Bulgarian Parliament faces ‘protest siege’ as it discusses budget veto

Bulgarian Parliament faces ‘protest siege’ as it discusses budget veto


By Clive Leviev – Sawyer of The Sofia Globe

As Bulgaria’s lawmakers prepare to meet on August 16 to discuss the Presidential veto on the Budget amendments passed by Parliament earlier this month, a number of calls have been made in social media to hold an anti-government rally outside the National Assembly when it debates the veto.

On August 13, the Parliament announced that it would hold a special sitting to debate the veto imposed by President Rossen Plevneliev on key provisions of the Budget revision bill.

The sitting is scheduled to start at 10am on August 16; the Facebook groups used by anti-government protesters to co-ordinate their actions have now called for a rally outside Parliament starting 8am, with the intention of keeping MPs inside the National Assembly building.

The number of participants in the anti-government protests – which began on June 14 following Parliament’s decision to appoint controversial media magnate and MP Delyan Peevski as director of the State Agency for National Security – has gone down since the MPs went on their summer recess on August 2.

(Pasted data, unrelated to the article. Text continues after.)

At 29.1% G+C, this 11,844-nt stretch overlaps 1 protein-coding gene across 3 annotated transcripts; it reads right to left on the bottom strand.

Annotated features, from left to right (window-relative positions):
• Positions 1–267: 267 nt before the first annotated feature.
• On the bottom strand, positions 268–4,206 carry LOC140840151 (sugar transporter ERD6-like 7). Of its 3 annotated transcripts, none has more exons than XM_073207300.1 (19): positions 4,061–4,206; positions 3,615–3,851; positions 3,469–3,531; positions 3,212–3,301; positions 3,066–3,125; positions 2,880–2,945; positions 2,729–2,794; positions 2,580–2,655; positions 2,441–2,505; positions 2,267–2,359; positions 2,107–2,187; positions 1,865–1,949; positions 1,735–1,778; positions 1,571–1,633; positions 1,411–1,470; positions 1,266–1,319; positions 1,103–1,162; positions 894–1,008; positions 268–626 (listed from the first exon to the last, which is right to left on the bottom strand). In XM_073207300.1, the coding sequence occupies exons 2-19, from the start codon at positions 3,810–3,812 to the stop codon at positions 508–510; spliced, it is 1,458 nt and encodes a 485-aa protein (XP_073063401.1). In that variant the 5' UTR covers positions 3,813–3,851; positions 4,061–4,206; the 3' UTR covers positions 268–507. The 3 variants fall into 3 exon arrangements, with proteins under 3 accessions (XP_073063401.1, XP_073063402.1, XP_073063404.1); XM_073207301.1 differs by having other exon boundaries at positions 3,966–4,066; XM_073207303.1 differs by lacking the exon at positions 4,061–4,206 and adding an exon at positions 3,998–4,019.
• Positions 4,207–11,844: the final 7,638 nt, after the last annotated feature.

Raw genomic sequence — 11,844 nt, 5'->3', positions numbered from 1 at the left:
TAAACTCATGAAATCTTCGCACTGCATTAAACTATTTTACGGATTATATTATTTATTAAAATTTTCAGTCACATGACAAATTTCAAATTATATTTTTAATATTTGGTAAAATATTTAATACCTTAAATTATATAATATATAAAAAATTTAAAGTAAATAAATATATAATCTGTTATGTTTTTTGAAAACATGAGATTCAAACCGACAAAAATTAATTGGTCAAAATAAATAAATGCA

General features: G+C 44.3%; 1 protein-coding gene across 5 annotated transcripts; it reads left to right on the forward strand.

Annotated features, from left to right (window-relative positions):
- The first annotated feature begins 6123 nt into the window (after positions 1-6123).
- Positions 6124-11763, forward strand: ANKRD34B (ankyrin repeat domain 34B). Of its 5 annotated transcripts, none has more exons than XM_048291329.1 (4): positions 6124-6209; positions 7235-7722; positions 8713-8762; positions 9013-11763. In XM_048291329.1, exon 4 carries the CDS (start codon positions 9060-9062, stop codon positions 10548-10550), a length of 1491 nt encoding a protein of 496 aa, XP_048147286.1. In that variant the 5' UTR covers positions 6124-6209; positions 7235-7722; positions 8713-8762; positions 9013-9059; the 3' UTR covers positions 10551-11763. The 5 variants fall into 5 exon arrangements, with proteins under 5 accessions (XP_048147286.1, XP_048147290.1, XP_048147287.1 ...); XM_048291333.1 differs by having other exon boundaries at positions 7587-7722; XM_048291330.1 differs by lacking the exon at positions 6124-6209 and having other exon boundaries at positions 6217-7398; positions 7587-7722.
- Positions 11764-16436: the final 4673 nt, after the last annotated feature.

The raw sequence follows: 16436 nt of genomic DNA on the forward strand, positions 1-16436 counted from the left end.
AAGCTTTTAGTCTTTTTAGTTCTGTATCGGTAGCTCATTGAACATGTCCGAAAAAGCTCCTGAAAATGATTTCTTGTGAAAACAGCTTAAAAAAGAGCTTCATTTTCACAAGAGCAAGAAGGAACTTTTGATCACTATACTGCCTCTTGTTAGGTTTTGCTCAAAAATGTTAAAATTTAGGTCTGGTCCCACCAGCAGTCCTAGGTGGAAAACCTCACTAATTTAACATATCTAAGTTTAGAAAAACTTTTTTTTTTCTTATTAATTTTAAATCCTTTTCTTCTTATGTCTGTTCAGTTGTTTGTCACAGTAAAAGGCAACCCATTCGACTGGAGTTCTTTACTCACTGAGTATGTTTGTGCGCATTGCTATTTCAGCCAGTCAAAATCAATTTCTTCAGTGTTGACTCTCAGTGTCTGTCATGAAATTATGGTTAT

In social media, some protesters said that they fully intended to resume large-scale rallies when Parliament returns for the autumn session in early September.

The National Assembly has issued an official invitation to Plevneliev to attend the special sitting on August 16 to “defend his reasoning [for the veto],” Deputy Parliament Speaker Maya Manolova said on August 14.

Plevneliev vetoed the key provisions of the bill – reduced revenue targets, which he criticised as “lacking ambition”, as well as increased spending and raising the Cabinet’s annual borrowing ceiling by one billion leva because of the lack of transparency about what the money would be spent on.

Manolova said: “I have no doubts that we shall overcome the veto. All the arguments have been presented, the President’s reasoning has no economic logic and that is the basis for my certainty.”

The National Assembly needs 121 votes to overturn the veto. The ruling coalition between the Bulgarian Socialist Party (BSP) and the Movement for Rights and Freedoms (MRF) is expected to fall several votes short (depending on how many MPs are unable to make travel arrangements to attend the special sitting), but it is widely expected to have sufficient support from ultra-nationalist party Ataka to overturn the veto.

Earlier this week, Ataka leader Volen Siderov said that the party’s MPs were free to vote “according to their conscience” on whether to overturn the veto. Siderov himself has backed the Budget revision in the past.

Siderov has also made several attacks on Plevneliev in recent months, going as far as to ask for the President’s impeachment, and is unlikely to miss on the opportunity to direct his vitriol at Plevneliev if the President attends the Parliament sitting.


(Photo: Clive Leviev-Sawyer)